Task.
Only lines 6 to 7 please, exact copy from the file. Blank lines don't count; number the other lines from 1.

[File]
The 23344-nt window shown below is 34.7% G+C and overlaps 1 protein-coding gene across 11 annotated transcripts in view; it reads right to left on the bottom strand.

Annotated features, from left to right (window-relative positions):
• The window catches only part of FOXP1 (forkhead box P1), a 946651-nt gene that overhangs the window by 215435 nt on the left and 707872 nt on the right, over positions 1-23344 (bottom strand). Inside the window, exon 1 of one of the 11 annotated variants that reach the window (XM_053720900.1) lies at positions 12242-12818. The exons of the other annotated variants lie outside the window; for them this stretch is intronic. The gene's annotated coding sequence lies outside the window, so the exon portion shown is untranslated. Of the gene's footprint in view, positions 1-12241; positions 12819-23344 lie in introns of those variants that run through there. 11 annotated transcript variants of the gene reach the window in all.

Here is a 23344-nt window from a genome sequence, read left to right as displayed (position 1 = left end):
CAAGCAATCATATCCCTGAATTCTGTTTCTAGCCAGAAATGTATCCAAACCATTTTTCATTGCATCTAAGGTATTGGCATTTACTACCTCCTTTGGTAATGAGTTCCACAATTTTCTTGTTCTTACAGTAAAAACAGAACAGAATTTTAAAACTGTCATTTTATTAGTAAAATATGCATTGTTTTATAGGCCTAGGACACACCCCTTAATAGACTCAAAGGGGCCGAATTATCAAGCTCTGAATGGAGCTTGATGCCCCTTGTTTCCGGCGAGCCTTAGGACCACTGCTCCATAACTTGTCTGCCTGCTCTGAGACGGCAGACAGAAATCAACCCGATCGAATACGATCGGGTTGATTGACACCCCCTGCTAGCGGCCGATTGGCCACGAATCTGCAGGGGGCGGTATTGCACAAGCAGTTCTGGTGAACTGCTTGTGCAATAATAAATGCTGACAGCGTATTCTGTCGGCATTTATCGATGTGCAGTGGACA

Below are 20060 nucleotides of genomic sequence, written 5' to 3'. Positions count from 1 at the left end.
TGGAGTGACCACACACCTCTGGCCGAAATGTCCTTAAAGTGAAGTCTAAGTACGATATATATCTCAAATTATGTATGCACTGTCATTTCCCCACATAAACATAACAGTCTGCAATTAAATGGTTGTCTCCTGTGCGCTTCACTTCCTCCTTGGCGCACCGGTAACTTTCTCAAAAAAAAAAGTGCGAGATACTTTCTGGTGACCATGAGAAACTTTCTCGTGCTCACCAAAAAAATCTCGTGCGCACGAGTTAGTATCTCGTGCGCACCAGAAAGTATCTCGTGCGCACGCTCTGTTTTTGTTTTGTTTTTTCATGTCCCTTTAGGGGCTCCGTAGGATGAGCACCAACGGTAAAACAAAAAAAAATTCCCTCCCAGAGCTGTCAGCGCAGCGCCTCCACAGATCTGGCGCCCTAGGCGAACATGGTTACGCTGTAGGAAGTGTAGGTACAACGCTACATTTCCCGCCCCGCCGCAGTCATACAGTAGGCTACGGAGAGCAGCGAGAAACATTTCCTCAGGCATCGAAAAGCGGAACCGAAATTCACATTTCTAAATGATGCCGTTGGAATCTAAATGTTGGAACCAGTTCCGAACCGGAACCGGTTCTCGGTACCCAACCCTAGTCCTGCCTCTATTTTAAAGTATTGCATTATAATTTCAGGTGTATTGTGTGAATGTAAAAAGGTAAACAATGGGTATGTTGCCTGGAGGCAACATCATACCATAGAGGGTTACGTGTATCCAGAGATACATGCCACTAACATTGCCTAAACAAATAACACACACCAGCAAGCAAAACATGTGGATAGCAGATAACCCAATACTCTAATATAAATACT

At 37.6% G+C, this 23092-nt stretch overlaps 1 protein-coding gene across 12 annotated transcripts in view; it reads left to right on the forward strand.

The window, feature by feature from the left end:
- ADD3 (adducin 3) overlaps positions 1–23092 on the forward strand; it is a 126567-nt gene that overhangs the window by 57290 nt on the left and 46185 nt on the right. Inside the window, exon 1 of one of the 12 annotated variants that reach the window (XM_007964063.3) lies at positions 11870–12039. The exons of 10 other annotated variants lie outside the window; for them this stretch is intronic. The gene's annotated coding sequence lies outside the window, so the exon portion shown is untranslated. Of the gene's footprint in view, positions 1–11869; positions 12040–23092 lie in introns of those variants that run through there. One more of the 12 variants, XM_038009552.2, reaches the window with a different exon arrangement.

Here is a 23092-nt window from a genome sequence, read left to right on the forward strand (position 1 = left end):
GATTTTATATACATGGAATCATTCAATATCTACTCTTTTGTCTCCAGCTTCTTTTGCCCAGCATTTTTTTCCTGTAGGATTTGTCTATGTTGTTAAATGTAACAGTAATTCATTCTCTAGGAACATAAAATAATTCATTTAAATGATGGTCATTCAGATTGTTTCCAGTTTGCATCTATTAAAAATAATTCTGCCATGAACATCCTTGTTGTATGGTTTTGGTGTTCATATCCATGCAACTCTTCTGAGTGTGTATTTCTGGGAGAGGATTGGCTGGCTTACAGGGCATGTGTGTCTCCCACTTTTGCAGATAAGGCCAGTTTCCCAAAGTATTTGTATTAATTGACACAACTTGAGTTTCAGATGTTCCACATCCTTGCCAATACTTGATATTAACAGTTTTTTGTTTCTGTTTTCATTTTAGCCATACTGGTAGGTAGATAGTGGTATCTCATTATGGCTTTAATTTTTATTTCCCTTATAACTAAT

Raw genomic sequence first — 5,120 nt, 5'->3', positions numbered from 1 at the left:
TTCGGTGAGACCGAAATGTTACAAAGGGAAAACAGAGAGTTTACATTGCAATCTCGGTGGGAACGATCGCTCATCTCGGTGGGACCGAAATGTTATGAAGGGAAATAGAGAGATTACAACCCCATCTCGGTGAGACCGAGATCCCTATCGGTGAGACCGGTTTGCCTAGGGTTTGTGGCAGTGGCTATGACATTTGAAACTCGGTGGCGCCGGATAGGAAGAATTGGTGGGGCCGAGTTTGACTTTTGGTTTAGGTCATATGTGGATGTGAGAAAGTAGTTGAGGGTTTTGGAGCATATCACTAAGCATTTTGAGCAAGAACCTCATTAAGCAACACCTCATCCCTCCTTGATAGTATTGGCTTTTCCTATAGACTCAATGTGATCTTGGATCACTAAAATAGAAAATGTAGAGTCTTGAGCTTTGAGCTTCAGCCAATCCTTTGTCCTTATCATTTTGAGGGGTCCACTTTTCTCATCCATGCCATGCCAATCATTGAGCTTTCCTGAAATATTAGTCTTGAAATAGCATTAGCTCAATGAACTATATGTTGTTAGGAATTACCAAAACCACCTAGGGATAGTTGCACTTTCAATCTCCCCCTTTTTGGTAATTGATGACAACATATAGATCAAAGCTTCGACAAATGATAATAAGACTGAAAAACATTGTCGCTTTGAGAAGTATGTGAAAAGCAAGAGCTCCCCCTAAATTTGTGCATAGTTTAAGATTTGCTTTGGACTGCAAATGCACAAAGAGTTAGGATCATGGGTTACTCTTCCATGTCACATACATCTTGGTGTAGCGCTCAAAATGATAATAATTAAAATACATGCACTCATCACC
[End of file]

Below are 20060 nucleotides of genomic sequence, written 5' to 3'. Positions count from 1 at the left end.
TGGAGTGACCACACACCTCTGGCCGAAATGTCCTTAAAGTGAAGTCTAAGTACGATATATATCTCAAATTATGTATGCACTGTCATTTCCCCACATAAACATAACAGTCTGCAATTAAATGGTTGTCTCCTGTGCGCTTCACTTCCTCCTTGGCGCACCGGTAACTTTCTCAAAAAAAAAAGTGCGAGATACTTTCTGGTGACCATGAGAAACTTTCTCGTGCTCACCAAAAAAATCTCGTGCGCACGAGTTAGTATCTCGTGCGCACCAGAAAGTATCTCGTGCGCACGCTCTGTTTTTGTTTTGTTTTTTCATGTCCCTTTAGGGGCTCCGTAGGATGAGCACCAACGGTAAAACAAAAAAAAATTCCCTCCCAGAGCTGTCAGCGCAGCGCCTCCACAGATCTGGCGCCCTAGGCGAACATGGTTACGCTGTAGGAAGTGTAGGTACAACGCTACATTTCCCGCCCCGCCGCAGTCATACAGTAGGCTACGGAGAGCAGCGAGAAACATTTCCTCAGGCATCGAAAAGCGGAACCGAAATTCACATTTCTAAATGATGCCGTTGGAATCTAAATGTTGGAACCAGTTCCGAACCGGAACCGGTTCTCGGTACCCAACCCTAGTCCTGCCTCTATTTTAAAGTATTGCATTATAATTTCAGGTGTATTGTGTGAATGTAAAAAGGTAAACAATGGGTATGTTGCCTGGAGGCAACATCATACCATAGAGGGTTACGTGTATCCAGAGATACATGCCACTAACATTGCCTAAACAAATAACACACACCAGCAAGCAAAACATGTGGATAGCAGATAACCCAATACTCTAATATAAATACT